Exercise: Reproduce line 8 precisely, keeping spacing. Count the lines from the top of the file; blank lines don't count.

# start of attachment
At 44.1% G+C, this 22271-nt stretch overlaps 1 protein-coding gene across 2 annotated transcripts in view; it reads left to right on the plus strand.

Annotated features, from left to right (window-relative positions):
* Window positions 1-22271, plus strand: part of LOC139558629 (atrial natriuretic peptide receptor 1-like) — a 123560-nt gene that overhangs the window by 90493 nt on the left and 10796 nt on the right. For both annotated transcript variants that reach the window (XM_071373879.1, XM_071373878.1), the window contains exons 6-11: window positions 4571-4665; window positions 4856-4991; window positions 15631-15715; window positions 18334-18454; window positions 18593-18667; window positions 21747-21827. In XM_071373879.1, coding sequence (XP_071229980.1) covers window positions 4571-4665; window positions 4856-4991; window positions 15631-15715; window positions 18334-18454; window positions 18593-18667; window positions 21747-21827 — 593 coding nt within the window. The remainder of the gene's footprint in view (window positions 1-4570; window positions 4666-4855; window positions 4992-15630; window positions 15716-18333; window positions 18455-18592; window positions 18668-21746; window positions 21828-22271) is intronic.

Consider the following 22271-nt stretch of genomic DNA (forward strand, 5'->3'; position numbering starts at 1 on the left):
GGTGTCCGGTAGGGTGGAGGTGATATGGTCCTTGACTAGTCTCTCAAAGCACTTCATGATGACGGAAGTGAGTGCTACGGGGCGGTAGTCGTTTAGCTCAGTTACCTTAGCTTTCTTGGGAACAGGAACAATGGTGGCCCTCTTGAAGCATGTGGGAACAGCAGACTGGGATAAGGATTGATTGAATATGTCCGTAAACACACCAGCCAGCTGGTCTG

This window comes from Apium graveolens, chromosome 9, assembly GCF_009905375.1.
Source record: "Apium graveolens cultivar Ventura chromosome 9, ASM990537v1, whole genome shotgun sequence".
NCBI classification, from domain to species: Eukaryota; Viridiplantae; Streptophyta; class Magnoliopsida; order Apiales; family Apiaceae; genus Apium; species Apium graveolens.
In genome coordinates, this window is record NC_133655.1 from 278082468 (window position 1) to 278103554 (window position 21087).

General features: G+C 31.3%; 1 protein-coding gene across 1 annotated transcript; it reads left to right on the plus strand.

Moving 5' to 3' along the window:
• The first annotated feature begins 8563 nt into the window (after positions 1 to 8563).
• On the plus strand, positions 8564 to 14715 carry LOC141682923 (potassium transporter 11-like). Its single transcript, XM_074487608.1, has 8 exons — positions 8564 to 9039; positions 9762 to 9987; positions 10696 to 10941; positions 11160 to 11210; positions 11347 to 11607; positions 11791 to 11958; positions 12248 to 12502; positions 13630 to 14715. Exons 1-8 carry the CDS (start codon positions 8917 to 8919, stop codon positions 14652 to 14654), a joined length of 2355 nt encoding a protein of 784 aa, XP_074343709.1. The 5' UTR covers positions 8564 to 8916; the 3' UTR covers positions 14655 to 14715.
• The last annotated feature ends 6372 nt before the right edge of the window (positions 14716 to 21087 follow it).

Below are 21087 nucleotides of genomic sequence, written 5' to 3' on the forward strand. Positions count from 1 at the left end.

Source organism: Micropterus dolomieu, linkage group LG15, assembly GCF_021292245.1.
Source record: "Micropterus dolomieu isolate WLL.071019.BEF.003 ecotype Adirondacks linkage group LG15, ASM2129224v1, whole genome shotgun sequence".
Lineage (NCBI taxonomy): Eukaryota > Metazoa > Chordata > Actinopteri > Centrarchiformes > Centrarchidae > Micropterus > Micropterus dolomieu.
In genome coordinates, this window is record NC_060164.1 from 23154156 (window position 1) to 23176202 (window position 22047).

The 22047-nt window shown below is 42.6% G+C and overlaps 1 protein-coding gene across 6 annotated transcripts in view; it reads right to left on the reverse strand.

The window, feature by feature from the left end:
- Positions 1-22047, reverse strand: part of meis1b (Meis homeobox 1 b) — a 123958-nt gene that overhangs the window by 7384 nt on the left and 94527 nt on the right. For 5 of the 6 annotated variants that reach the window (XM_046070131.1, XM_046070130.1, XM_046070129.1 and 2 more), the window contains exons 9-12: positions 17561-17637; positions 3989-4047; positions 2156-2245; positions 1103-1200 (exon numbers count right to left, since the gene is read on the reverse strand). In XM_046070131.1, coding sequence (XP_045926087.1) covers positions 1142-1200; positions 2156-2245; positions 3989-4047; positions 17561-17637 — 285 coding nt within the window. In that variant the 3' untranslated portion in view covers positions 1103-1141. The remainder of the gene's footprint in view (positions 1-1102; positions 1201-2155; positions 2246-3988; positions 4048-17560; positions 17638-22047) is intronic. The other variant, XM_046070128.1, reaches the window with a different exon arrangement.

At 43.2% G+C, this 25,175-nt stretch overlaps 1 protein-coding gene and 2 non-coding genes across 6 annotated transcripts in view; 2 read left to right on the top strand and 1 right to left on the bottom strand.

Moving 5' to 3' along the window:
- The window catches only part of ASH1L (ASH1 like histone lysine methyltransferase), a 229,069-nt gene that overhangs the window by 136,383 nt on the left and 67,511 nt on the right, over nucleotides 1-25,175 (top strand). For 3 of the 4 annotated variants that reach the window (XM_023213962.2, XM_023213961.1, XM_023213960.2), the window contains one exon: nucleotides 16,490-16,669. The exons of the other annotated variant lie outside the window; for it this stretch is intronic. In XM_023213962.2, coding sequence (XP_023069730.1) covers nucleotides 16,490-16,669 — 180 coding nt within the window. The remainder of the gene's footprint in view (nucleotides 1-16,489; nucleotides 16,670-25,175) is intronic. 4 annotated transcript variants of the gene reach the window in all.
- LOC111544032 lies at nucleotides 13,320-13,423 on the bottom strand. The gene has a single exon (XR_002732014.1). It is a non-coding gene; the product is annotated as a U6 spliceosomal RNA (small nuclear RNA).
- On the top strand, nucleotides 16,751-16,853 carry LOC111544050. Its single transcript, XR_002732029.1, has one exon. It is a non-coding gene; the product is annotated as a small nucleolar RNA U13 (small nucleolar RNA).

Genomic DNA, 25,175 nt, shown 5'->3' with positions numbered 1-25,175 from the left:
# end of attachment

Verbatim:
NCBI classification, from domain to species: Eukaryota; Viridiplantae; Streptophyta; class Magnoliopsida; order Apiales; family Apiaceae; genus Apium; species Apium graveolens.